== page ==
San Diego’s ‘Magic Hour Fest’ puts a spotlight on Filipino films

San Diego, CA — A warm San Diego summer night was filled with the smells of Filipino food, the colors of the Philippine flag, and the captivating visuals of short films presented by young Filipino American filmmakers at the Magic Hour Fest: Film, Music, and Food Festival by the San Diego Filipino Cinema.

“We’re trying to get everyone together to celebrate who we are. We’re not inviting just the Filipino Americans, we’re inviting the diverse community, to see our representation, to see who we are, to see what we can do,” said Benito Bautista.

The films presented were reflections of the lives and experiences of the filmmakers, capturing the essence of how young Fil-Ams draw from their pasts reflect on the present to create art for the future.

Chrissie de Guzman, the artist behind the film Throuple, tackled love in a triumvirate form.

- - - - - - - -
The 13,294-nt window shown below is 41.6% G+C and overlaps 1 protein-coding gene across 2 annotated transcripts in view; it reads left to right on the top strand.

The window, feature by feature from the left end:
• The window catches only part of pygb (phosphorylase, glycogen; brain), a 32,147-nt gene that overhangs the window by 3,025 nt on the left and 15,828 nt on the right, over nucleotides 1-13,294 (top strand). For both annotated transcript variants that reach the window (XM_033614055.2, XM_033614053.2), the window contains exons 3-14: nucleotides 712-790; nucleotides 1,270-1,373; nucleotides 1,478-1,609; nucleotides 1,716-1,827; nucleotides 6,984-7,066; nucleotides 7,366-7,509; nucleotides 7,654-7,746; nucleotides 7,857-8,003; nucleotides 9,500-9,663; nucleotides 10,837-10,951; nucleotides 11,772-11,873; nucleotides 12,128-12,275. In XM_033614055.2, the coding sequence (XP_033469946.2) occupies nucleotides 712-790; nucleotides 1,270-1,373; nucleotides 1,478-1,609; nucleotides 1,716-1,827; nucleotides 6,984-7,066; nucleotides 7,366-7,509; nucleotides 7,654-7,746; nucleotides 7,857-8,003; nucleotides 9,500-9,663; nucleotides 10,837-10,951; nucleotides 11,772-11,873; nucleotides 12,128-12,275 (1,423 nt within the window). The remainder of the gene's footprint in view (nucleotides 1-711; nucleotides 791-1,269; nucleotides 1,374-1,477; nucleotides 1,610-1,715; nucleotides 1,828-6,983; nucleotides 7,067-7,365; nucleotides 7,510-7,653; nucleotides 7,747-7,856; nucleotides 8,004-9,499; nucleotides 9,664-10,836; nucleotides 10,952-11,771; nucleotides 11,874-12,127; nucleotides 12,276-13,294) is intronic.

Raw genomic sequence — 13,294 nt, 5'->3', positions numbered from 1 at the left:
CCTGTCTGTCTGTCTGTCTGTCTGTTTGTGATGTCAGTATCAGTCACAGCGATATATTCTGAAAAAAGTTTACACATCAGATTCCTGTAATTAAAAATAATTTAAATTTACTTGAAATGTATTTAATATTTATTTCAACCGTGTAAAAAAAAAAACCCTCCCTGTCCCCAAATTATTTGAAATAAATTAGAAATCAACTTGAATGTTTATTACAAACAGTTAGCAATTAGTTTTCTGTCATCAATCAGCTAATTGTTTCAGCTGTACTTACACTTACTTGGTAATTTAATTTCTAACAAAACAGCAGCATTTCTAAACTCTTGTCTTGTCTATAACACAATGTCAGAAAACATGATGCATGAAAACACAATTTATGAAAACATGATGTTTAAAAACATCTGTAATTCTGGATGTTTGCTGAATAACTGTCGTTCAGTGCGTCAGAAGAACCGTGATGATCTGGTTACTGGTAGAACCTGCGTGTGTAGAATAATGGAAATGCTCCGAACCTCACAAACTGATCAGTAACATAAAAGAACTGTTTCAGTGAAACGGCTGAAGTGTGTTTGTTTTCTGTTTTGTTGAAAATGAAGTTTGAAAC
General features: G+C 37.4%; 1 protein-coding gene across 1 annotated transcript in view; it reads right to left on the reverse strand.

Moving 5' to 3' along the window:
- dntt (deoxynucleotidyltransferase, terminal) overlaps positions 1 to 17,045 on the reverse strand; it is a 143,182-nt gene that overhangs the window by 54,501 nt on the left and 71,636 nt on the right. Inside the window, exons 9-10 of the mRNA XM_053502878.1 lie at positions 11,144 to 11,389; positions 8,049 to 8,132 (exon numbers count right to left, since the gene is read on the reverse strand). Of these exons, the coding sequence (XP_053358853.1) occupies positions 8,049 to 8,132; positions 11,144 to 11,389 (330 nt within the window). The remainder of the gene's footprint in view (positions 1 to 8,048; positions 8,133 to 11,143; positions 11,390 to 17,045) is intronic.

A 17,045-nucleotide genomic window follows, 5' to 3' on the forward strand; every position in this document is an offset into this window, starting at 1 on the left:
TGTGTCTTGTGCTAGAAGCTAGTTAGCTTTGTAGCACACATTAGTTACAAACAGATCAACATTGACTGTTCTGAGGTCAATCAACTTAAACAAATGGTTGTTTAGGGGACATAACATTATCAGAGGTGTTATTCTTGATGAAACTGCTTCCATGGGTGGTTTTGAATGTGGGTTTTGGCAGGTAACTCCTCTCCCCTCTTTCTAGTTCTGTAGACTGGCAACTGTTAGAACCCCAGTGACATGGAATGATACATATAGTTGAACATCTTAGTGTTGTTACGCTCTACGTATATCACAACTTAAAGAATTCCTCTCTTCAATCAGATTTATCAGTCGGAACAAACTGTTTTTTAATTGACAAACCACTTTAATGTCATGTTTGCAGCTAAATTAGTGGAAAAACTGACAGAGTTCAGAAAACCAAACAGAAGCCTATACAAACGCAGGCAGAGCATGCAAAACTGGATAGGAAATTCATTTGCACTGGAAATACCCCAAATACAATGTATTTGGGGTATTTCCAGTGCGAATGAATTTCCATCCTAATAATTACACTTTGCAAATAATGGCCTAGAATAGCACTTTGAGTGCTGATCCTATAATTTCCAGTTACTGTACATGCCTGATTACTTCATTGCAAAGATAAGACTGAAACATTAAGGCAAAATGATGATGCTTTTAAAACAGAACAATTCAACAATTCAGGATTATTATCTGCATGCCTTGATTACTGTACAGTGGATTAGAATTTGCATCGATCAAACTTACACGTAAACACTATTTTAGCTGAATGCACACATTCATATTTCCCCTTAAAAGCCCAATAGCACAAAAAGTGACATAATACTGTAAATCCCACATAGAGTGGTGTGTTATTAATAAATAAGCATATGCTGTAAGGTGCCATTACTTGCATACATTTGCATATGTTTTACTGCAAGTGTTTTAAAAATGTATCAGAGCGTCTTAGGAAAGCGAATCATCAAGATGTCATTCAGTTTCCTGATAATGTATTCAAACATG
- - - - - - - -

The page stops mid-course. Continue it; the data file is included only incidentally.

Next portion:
“I think there are different ways of open relating, and being in romantic relationships — love is not black and white. I grew up at the local drive-ins in San Diego, my dad managed the box office.”

Charles Gray, whose film delved into social media culture and human connectivity said he drew upon his pedigree. He is the great-nephew of the Philippine king of comedy – Dolphy.

“To me my family legacy is my driving force, this is my great uncle, I love representing him because even though he passed away, he left such a legacy… and I have to continue it.”

The event was capped by two Filipina performers, San Diego native Roaan Ro Mesina, and rap star Ruby Ibarra.

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